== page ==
Climate change is by far the biggest threat to our quality of life. We are now at risk of extreme heat, extreme rainfall, drought, flooding, and unpredictable seasons.
For example, our biggest, one-day rainfalls ever recorded happened in January 2020 and September 2021. That’s not a fluke. We could very well experience the kind of heat waves that recently affected California, Vancouver and Europe.
Cities can fight climate change and our local actions will make a visible difference in our own neighbourhoods. Waterloo needs to urgently build on its climate action strategy.
This issue of affordable housing was brewing before the pandemic and it’s just gotten worse with our current inflation challenges. Obviously we need more housing supply but it’s not as easy as building a new subdivision or approving a bunch of new towers.
How we choose to use land today will be a blessing or curse for Waterloo’s citizens 20 years from now.
We have to tackle housing and climate at the same time. One of the ways we do that is by integrating our housing and transportation strategy. We have to make it easy and appealing for people to choose to live in dense neighbourhoods.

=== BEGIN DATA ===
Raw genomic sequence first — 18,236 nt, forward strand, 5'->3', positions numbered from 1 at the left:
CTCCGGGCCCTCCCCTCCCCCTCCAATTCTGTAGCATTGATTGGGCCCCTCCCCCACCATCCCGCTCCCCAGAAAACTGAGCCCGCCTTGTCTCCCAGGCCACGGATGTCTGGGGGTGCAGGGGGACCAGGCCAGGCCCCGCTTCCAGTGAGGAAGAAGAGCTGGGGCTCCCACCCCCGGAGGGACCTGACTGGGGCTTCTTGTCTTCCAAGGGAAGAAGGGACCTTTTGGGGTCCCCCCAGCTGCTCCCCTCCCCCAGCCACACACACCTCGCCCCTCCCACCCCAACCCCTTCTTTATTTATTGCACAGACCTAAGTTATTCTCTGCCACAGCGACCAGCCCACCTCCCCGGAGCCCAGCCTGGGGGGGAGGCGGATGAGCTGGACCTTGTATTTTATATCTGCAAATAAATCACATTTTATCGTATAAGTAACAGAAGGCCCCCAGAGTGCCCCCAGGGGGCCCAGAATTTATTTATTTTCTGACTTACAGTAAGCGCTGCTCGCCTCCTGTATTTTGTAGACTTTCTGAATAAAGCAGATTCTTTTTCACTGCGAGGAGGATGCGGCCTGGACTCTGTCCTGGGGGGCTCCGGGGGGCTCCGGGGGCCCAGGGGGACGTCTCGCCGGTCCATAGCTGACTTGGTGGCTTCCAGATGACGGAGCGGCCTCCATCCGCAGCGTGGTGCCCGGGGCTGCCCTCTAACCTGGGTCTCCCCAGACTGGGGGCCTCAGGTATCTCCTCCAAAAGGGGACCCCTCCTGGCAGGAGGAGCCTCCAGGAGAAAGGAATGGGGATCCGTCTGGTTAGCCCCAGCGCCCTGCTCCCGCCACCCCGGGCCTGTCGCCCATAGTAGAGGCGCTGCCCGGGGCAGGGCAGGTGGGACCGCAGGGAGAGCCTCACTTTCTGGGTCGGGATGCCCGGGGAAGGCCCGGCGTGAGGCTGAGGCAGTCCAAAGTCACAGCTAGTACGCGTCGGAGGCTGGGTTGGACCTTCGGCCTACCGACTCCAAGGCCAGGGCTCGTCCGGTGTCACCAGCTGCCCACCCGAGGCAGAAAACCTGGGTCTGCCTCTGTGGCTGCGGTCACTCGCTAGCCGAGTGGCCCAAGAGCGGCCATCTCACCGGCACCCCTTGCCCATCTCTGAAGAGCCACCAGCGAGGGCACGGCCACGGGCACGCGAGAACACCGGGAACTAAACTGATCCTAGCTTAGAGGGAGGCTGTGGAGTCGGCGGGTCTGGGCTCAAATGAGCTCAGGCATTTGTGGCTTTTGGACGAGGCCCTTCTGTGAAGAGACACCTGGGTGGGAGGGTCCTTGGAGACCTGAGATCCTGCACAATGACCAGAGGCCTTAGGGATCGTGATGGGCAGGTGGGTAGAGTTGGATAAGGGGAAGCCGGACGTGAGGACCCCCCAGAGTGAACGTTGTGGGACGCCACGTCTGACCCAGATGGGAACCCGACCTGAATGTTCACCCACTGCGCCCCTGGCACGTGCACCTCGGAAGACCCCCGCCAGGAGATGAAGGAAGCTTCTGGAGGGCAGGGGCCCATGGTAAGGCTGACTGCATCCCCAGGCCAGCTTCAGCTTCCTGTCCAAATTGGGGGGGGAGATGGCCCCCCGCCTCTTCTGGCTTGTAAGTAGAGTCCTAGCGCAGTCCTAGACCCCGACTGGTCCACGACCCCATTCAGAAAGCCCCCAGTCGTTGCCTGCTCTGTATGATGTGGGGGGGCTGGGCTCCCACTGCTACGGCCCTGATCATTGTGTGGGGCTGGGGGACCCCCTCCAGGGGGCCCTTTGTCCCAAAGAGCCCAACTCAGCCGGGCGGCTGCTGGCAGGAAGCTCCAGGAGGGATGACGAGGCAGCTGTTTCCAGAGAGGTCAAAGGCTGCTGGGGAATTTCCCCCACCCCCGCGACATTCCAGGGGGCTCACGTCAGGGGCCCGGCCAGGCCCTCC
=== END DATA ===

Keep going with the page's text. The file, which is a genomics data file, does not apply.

Uptown Waterloo has experienced some hardships with years of mainstreet construction followed by pandemic closures. It’s not easy to run a small business in this context. A vibrant Uptown will help recruit new talent to the area, keep families in the core of the city, and support older residents who seek to age in place.
We need young people to take part in local decision-making. Over the last decade, I was involved in a series of projects where global experts worked collaboratively with a cohort of young people to create strategies to solve some of our most wicked problems. We need this sort of approach at the municipal level.
We need to work with people from across the city to envision what our neighbourhoods might look like in the future, and then co-create those visions.
We must depart from top-down approaches and source ideas from across the community.
We have to measure stuff and check our progress against our goals. To do that, we have to first make sure that we’re measuring the right things. And that’s where new kinds of democratic engagement can take root. By diving into what matters with people across Waterloo, it becomes more than numbers: we ground truth our data collection.
And most importantly, we need to invite the people and organizations who are already doing the work to lead.